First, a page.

By Erich Wagner (File photo)
City councilors adopted a $636.8 million budget last week, making permanent a half-cent hike in property taxes and a slew of other levy and fee increases, nearly without incident.
A year ago, several city councilors voted in favor of a budget without realizing it eliminated an automatic tax set-aside for affordable housing. When the break in tradition came to light, they decided to add a bit of daylight between the final round of negotiations and the budget approval vote.
Vice Mayor Allison Silberberg said the change ensures that both city councilors and residents know what will be in the final budget before the final vote.
“Now everyone gets the chance to make sure that everything is correct, and the people of the city deserve that,” she said. “It’s good for transparency in our democracy.”
But the new approval process did not keep a few city leaders from trying to pull a fast one on residents, if you ask City Councilor Justin Wilson. Wilson was visibly annoyed during last Thursday’s meeting after Silberberg voted against a piece of the budget that extended parking meter hours across the city.
That Silberberg did not remove the $500,000 in additional projected revenue from extended meter hours in her budget memos lay at the heart of Wilson’s objection.
“When we all submit our amendments to the budget, let’s say we oppose something like the parking meter expansion,” Wilson said. “If you oppose that and don’t want it to happen, you need to find an alternate way to find that $500,000.
“I was very upset because she was being disingenuous, because she spent that $500,000 [in her budget proposal] and later voted against the ordinance that made the policy change. She would have unbalanced the budget.”
Silberberg, who said she voted against the expansion because she thought it was anti-business, said she didn’t include revenues or cuts to make up the difference because she thought other councilors would reject her proposal. She pointed out that she argued against the measure during a policy discussion last month.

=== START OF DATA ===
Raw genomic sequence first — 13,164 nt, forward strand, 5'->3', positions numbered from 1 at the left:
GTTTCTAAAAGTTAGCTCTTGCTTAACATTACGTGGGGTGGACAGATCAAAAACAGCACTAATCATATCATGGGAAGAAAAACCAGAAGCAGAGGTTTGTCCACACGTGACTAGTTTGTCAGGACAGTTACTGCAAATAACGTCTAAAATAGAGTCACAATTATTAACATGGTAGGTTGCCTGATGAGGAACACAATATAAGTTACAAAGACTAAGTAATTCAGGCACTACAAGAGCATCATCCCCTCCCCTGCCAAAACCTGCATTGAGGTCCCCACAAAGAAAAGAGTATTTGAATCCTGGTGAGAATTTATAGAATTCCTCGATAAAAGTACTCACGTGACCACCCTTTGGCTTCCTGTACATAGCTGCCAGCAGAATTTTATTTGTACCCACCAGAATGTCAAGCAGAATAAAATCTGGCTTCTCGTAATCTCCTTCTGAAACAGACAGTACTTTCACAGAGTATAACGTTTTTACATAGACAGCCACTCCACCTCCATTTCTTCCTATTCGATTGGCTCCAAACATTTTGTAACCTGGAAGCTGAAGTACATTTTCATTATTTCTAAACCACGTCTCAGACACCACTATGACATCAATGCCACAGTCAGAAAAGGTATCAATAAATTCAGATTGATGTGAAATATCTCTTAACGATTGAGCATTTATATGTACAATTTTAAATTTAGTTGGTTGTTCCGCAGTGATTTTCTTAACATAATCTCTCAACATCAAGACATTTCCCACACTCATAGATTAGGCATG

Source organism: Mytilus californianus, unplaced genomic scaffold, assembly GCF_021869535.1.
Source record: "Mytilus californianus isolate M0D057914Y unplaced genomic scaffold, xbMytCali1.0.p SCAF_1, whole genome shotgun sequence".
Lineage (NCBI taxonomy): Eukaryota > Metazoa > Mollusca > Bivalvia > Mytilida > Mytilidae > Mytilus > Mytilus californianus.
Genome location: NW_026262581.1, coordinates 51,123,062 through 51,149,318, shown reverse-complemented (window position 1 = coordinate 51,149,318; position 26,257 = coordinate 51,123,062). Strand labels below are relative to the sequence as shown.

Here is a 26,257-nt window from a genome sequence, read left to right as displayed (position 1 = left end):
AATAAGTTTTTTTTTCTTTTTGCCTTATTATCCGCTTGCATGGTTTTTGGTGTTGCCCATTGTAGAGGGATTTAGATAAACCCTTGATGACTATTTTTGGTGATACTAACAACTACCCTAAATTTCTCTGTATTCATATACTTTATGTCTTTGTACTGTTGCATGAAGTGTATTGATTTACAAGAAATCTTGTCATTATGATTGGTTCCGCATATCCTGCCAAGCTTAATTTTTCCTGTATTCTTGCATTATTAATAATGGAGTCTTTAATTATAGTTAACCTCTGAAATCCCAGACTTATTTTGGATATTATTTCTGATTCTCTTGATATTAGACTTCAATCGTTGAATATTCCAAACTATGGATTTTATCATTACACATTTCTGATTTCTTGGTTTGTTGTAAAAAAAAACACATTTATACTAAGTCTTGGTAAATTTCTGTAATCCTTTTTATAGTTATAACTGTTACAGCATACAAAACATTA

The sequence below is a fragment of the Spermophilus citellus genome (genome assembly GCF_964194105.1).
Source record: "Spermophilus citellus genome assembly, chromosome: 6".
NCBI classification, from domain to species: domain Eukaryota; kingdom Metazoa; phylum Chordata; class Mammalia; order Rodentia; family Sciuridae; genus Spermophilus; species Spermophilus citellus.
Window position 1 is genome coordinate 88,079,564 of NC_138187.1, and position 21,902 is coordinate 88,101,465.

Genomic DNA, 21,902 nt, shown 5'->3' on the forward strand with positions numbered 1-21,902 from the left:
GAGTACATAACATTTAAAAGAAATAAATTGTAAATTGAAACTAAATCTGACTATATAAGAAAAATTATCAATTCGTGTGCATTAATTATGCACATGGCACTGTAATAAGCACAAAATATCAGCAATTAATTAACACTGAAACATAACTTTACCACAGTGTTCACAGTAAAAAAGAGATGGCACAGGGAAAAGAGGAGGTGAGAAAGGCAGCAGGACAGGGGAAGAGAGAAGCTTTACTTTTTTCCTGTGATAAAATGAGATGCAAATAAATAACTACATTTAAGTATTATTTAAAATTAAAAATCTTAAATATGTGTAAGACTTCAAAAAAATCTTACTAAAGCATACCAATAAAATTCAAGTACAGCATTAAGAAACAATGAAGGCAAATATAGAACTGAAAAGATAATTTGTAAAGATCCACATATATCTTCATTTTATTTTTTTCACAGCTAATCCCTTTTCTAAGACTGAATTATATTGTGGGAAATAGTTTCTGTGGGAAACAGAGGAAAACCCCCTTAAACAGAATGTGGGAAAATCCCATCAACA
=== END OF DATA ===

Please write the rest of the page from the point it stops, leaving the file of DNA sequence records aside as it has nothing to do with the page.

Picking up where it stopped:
“I included a great deal of things in my preliminary add/delete [documents], and I mentioned it to staff about the meters, but it had already been decided,” she said. “I think I turned in a very thoughtful add/delete. I worked extremely hard on it.”
But Wilson said other city councilors cast protest votes during the final budget approval, but were more consistent in their positions. For example, City Councilor John Chapman voted against an ordinance increasing fees for activities at the department of recreation, parks and cultural activities.
“We actually talked after the meeting, the three of us, right after we adjourned,” Wilson said. “If you look at [Chapman’s] add/delete sheets, he did not use the money generated from the fees, he found the money alternatively. She was attempting to have it both ways.”
But Silberberg believes that having a thorough discussion of the merits of extended parking meter hours — and whether it hurts businesses or improves customer turnover — required the measure be decoupled from budget talks.
“We are told by staff that their studies show that turnover is important and I understand that totally,” she said. “[But during budget season] it becomes about revenue, and extending meter hours is ultimately about raising revenue.”